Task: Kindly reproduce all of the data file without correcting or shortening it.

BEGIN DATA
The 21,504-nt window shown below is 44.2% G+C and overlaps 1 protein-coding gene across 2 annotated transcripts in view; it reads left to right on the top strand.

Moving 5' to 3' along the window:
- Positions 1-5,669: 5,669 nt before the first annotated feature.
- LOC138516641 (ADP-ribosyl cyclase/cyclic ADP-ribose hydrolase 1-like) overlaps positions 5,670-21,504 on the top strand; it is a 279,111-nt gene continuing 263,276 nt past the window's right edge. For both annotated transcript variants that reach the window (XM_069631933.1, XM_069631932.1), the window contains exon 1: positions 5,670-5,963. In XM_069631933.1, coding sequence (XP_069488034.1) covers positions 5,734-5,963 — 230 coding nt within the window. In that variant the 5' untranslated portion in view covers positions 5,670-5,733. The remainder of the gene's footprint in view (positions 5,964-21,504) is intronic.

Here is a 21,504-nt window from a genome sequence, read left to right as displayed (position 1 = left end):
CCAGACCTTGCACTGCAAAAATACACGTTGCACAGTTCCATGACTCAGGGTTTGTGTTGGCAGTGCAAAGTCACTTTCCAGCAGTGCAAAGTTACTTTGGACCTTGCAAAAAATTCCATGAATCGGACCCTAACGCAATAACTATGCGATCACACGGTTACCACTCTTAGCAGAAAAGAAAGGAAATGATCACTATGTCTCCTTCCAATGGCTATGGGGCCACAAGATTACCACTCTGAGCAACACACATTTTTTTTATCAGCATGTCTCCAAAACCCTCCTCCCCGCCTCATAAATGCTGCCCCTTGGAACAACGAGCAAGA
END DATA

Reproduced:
The 21,504-nt window shown below is 44.2% G+C and overlaps 1 protein-coding gene across 2 annotated transcripts in view; it reads left to right on the top strand.

Moving 5' to 3' along the window:
- Positions 1-5,669: 5,669 nt before the first annotated feature.
- LOC138516641 (ADP-ribosyl cyclase/cyclic ADP-ribose hydrolase 1-like) overlaps positions 5,670-21,504 on the top strand; it is a 279,111-nt gene continuing 263,276 nt past the window's right edge. For both annotated transcript variants that reach the window (XM_069631933.1, XM_069631932.1), the window contains exon 1: positions 5,670-5,963. In XM_069631933.1, coding sequence (XP_069488034.1) covers positions 5,734-5,963 — 230 coding nt within the window. In that variant the 5' untranslated portion in view covers positions 5,670-5,733. The remainder of the gene's footprint in view (positions 5,964-21,504) is intronic.

Here is a 21,504-nt window from a genome sequence, read left to right as displayed (position 1 = left end):
CCAGACCTTGCACTGCAAAAATACACGTTGCACAGTTCCATGACTCAGGGTTTGTGTTGGCAGTGCAAAGTCACTTTCCAGCAGTGCAAAGTTACTTTGGACCTTGCAAAAAATTCCATGAATCGGACCCTAACGCAATAACTATGCGATCACACGGTTACCACTCTTAGCAGAAAAGAAAGGAAATGATCACTATGTCTCCTTCCAATGGCTATGGGGCCACAAGATTACCACTCTGAGCAACACACATTTTTTTTATCAGCATGTCTCCAAAACCCTCCTCCCCGCCTCATAAATGCTGCCCCTTGGAACAACGAGCAAGA